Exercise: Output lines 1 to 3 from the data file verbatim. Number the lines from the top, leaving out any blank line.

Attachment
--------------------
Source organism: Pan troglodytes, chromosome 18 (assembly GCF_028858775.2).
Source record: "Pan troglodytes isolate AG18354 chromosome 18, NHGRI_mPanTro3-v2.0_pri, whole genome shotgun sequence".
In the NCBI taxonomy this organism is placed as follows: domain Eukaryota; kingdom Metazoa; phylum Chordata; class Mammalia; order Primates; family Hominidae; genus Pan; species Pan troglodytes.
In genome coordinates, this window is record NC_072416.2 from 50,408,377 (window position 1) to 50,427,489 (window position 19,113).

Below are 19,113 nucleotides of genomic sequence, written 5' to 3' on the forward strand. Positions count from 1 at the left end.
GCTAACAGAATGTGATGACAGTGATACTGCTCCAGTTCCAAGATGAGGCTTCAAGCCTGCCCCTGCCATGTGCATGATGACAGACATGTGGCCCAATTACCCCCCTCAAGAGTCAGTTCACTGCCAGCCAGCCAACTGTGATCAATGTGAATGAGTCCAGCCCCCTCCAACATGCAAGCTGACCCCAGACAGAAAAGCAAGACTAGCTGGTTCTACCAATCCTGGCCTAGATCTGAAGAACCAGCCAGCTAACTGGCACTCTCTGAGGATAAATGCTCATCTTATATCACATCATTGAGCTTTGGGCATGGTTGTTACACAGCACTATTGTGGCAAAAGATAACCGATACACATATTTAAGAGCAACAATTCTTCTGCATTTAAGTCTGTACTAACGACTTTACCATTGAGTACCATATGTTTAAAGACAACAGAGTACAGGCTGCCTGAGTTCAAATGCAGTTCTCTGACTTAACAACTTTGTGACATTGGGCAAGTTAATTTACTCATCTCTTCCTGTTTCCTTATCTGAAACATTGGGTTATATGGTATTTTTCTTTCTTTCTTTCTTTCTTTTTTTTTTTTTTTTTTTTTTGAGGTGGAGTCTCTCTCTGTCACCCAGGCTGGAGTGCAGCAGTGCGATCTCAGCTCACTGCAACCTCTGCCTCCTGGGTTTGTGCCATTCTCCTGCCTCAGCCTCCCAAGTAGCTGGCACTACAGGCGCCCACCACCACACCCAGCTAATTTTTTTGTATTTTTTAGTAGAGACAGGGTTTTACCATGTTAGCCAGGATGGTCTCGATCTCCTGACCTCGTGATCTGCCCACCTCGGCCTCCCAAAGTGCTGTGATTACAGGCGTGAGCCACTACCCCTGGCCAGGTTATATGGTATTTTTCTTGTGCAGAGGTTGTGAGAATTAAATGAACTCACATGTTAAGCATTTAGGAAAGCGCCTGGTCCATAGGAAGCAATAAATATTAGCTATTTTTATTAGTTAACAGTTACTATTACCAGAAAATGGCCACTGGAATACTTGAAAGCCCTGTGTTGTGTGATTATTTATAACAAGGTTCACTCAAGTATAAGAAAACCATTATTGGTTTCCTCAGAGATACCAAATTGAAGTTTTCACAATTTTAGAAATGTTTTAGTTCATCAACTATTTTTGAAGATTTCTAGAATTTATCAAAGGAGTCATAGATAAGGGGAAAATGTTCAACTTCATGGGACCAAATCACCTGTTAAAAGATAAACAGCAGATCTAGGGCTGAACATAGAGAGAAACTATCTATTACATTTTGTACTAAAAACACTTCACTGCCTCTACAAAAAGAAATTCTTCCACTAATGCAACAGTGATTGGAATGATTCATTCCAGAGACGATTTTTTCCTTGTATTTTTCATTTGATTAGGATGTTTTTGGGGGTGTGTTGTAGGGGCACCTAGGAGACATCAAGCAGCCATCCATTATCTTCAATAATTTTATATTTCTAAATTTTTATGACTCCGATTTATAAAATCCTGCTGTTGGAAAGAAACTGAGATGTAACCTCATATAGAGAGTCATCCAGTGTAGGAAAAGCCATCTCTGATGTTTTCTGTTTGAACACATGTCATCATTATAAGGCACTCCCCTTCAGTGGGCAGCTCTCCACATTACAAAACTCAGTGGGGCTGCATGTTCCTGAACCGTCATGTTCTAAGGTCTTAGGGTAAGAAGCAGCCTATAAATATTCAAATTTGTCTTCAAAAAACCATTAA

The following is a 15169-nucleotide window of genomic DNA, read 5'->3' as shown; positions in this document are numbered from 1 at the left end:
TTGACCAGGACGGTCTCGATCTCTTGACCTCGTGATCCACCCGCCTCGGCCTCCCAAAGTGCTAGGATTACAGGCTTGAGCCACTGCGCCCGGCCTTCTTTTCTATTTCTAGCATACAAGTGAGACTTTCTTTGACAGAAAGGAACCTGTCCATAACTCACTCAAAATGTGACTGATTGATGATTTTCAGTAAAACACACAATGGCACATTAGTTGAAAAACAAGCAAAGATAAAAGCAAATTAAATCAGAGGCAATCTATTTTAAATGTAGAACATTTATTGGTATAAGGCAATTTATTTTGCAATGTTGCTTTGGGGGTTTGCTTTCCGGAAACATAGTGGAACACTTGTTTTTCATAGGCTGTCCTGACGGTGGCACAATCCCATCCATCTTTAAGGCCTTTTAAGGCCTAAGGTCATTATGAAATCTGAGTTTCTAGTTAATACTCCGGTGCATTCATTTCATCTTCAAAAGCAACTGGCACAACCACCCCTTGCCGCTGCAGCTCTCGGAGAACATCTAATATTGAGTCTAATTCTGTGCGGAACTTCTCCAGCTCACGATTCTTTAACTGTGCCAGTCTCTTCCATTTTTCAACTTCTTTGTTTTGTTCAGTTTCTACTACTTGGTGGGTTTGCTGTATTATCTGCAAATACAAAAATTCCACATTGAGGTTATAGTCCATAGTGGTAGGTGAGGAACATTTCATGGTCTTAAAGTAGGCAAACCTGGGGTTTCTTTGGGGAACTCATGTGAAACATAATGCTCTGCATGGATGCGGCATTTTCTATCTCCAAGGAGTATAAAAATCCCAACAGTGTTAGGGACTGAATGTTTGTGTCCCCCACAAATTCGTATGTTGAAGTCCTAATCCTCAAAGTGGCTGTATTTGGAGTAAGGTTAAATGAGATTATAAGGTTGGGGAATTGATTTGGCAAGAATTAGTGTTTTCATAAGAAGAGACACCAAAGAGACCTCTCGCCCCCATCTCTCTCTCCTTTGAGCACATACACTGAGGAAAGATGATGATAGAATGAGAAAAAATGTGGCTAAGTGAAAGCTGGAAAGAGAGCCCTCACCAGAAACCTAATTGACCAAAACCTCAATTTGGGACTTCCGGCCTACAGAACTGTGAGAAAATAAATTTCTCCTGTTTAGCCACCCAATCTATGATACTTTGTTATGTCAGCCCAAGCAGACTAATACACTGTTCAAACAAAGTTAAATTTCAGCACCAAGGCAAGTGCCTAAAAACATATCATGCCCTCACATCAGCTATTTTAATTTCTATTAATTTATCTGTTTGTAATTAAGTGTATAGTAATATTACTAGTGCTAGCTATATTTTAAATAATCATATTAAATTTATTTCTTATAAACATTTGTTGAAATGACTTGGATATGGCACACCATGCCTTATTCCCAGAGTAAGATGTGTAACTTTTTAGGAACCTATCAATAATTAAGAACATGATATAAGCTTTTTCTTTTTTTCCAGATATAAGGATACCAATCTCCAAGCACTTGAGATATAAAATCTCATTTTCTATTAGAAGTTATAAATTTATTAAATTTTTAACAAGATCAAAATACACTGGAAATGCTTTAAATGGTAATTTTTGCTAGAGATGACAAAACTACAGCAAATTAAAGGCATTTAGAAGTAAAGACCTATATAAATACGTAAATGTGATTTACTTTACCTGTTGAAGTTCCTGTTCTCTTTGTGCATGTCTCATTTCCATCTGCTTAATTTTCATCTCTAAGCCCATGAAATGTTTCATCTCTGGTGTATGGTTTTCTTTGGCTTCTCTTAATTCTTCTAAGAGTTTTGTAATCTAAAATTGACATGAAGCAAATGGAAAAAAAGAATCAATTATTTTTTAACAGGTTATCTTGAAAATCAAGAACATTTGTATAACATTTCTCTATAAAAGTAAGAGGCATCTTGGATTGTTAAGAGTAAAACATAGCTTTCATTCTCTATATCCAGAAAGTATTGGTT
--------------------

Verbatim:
Source organism: Pan troglodytes, chromosome 18 (assembly GCF_028858775.2).
Source record: "Pan troglodytes isolate AG18354 chromosome 18, NHGRI_mPanTro3-v2.0_pri, whole genome shotgun sequence".
In the NCBI taxonomy this organism is placed as follows: domain Eukaryota; kingdom Metazoa; phylum Chordata; class Mammalia; order Primates; family Hominidae; genus Pan; species Pan troglodytes.